If you want to be the popular one at a party, here's a good thing to do: Go up to some people who are talking and laughing and say, 'Well technically, that's illegal.' It might fit in with what somebody just said. And even if it doesn't, so what, I hate this stupid party.
Never send a boy to do a man's job.
Never bring a knife to a gunfight.
Never have a pedicure performed in your office because your coworkers will definitely assume there's some other reason that there are people milling about underneath your desk.
These were some of the observations I reflected on after last weekend's big party - my first really gigantic social engagement in quite some time.
Now I remember why I took such a lengthy breather.
For one thing, in real life, I'm excruciatingly shy around strangers. If you ever want to find me at a party, you can check one of two places. First, the kitchen, where I'm usually washing dishes. It gives me something to do (besides talk to people I don't know), and it usually gets me invited back by a grateful host. (My friend Lissa, for example, had an exquisite holiday party. At least it sounded like it. All I know is her stove was gleaming by the time I left.) Second, if there's a dog, I will usually be found talking to him or her. My neighbors hosted an impeccably elegant brunch (until I got there) about a month ago - which was stopped dead when some busybody caught me feeding the Labradors "RIGHT off the GOOD silver!!" and took the opportunity to loudly rat me out to everyone in the room. (It was scrambled eggs with chorizo sausage-a favorite among all breeds- and I should point out that I had ONE fork for the dogs and a DIFFERENT one for myself. It's not as if we were SHARING the silver, so I don't know what the big deal was.)
Another reason for my social reticence is that it's been at least five years since I hosted a gathering where crowd control was an issue.
And frankly, I've lost my touch. So to speak.
Because you don't really want to be at a party quizzing your colleagues, "so whose job WAS it to blow the fire marshal?" right about the time your high-school English teacher (whom you haven't seen in 15 years) walks up behind you.
Long gone are the days when I could manage a simple engagement on my own. This particular occasion necessitated two lawyers, a liquor license, two teams of caterers, a notary public, an insurance rider, and complete hair/makeup/wardrobe assistance for me from a team of about 17.
Fortunately, I work in a building where the art department's motto is, "we have the technology. We can rebuild her. Better. Stronger. Faster."
Everyone here works with extreme military precision, and last Friday convinced me that they're thoroughly capable of invading a smallish third-world country if the need should arise.
At one point in the day, at least two of my colleagues could be seen dodging cars on Main Street- commando-style - attempting to conference call with me on my crappy cell phone (apparently serviced by only one tower in this hemisphere). I was, at that point, directing operations from a basement at the other end of Main Street (with foil in my hair, feet in the air, and cotton between my toes) barking "get me a land line. Get me a land line!!" and trying to resolve whether the staff needed to be at the police department or the government building.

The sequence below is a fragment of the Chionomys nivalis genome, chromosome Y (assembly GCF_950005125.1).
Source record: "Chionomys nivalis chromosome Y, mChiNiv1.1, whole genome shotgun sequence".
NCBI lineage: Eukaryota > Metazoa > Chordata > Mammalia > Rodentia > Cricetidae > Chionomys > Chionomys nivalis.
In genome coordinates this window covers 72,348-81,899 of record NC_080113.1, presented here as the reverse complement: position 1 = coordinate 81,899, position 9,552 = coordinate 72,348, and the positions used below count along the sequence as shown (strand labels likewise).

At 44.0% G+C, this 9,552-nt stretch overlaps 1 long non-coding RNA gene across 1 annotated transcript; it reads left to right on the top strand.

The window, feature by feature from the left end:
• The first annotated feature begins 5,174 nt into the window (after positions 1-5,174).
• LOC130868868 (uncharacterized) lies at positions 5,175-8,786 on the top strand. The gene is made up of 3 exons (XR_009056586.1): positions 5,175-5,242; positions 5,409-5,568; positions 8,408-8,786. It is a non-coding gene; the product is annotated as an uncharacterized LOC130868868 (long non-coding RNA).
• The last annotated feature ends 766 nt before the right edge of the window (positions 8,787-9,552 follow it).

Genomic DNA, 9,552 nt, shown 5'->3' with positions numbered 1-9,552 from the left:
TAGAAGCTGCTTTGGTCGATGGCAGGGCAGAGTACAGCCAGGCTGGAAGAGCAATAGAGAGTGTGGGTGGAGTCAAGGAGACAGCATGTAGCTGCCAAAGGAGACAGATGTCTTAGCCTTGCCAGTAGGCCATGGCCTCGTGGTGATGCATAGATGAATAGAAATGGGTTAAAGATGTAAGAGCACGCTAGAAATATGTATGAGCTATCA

Fortunately, they're easily identified when they're on maneuvers - they're the ones with the giant Nagasaki-size mushroom cloud of cigarette smoke billowing out of the sunroof. (That's how we know where to call in the air support.)
And all that was NOTHING compared to trying to find something to wear.
I very specifically had in mind a Richard Tyler-esque number (more specifically: with feathers).
I couldn't understand why this request met with such retail confusion until I finally realized the clerks thought I meant STEVEN Tyler... of Aerosmith.
Which I guess is why they kept bringing me those stacks of scarves and mesh pants - which I found, at least initially, mystifying.
I heard Armani actually pays certain people NOT to wear his clothes, and I'm thinking I could maybe work out a similar deal with Tyler (whereby I could retire very wealthy).
Ultimately, we decided it would be in bad taste to send the art department out to shoot birds so they could fashion me a garment for an animal-charity benefit.
Overall, I guess any party that ends with guests making out in the parking lot, staff curled in a fetal position on the floor, and film at 11 can be reasonably judged to be a success.
By the end of the weekend, my electronic husband, Walt, in Santa Fe (who's actually happily married) had sent about four emails wanting to know WHERE I was and WHAT I was doing and WITH WHOM, since we're rarely out of contact for more than 24 hours. I finally sent word "I have company-my pal Elle, from New York, not the guy you're thinking of. And SHE brought me a Kate Spade bag as a hostess gift, so right now, she's even higher on my houseguest list than he is."
To which he immediately responded, "What is a Kate Spade bag? Is it better than sex?"
And THAT's when I realized I'd aged out of the social scene.
Because I actually had to think before I answered.
Reality Truck will occasionally rotate in for sportspeak.
HOME | THIS ISSUE | ACE ARCHIVES